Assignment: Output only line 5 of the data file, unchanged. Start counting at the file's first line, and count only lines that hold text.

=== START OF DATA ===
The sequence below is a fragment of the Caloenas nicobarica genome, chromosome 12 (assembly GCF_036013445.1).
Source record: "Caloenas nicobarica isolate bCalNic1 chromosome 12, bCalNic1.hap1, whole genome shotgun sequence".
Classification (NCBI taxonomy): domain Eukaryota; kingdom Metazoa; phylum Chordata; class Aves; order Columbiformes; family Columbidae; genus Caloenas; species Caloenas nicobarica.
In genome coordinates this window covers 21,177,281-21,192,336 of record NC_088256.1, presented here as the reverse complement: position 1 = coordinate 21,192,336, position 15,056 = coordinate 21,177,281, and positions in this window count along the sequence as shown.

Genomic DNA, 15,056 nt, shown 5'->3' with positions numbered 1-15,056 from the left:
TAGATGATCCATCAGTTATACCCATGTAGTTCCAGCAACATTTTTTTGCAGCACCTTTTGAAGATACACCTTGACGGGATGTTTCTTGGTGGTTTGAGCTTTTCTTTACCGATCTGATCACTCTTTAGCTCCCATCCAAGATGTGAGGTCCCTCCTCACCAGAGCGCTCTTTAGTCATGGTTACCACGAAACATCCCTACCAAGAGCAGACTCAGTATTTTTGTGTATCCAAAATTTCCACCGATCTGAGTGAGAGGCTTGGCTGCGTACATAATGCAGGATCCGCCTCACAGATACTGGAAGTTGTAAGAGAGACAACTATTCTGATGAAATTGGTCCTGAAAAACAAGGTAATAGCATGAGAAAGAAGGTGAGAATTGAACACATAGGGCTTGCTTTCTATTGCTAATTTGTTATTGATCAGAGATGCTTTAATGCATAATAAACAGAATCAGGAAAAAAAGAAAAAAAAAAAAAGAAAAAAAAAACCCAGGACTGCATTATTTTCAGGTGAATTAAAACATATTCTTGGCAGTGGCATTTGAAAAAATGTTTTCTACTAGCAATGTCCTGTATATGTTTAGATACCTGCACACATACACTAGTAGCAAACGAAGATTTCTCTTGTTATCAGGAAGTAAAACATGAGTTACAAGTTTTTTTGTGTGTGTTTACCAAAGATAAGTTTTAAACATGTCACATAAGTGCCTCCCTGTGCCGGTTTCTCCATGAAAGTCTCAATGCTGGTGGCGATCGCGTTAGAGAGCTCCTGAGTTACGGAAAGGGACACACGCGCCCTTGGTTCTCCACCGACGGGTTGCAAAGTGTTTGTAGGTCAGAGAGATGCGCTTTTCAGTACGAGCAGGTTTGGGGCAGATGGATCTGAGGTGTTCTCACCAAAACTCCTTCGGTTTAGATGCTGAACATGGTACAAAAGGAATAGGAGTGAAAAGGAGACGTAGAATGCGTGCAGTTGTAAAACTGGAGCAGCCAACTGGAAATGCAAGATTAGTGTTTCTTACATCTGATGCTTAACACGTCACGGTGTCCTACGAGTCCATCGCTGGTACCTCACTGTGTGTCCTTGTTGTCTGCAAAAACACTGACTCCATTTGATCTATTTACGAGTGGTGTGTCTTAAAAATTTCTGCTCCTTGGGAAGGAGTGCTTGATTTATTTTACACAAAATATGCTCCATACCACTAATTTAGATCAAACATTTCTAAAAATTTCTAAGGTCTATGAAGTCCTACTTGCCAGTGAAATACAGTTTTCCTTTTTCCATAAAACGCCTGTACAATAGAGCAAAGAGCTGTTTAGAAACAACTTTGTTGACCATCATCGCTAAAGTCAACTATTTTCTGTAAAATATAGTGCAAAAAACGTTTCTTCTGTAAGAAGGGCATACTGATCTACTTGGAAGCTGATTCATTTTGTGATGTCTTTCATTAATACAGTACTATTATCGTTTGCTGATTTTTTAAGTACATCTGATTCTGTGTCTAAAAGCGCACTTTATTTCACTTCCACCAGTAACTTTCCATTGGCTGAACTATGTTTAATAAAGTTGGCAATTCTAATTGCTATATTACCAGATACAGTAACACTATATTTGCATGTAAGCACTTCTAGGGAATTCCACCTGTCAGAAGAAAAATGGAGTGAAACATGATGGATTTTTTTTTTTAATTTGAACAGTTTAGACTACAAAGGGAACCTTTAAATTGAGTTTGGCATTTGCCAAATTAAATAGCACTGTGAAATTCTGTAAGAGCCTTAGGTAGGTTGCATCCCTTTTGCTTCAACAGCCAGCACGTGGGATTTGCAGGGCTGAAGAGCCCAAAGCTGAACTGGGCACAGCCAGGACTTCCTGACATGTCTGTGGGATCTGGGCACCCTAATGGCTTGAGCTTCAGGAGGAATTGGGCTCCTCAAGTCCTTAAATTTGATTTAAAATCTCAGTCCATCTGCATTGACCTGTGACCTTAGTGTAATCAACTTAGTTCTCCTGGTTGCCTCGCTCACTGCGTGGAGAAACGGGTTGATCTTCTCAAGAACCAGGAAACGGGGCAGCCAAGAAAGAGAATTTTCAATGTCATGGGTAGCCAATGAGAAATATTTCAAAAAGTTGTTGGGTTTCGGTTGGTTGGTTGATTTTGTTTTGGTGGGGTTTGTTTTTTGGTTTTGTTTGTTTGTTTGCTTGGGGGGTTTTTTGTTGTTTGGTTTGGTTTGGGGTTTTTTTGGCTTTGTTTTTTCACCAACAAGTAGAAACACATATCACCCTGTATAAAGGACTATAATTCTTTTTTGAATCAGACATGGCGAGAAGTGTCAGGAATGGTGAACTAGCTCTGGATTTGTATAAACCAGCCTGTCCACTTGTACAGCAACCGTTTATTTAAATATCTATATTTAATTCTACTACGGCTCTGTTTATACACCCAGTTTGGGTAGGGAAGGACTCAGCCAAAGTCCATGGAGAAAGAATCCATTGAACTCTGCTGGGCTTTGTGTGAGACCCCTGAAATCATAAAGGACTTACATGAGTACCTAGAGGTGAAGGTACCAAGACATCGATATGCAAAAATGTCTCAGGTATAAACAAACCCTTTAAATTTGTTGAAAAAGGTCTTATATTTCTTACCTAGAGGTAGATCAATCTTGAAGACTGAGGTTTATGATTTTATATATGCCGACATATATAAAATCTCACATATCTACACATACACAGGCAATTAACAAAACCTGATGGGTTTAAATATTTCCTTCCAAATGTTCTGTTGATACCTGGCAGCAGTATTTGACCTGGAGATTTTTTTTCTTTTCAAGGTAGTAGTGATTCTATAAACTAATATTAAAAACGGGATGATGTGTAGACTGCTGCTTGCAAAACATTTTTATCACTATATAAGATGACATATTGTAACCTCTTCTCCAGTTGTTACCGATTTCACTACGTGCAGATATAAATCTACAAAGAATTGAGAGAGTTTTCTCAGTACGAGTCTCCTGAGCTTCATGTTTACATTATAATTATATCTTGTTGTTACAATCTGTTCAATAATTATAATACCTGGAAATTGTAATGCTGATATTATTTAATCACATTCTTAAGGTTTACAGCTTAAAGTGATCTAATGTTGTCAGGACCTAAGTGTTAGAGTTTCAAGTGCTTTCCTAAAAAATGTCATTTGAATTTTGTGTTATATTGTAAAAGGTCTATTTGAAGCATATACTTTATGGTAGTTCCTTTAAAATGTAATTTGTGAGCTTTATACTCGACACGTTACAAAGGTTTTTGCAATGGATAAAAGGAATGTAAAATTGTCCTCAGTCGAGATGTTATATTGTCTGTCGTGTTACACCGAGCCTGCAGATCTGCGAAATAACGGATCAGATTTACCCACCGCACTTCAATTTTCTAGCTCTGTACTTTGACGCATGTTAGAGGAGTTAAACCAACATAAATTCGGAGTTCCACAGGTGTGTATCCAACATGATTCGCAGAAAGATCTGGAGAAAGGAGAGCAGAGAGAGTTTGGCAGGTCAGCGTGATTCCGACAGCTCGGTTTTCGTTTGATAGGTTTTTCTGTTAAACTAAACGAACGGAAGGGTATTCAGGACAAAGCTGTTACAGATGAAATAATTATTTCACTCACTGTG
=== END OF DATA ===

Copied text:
Genomic DNA, 15,056 nt, shown 5'->3' with positions numbered 1-15,056 from the left: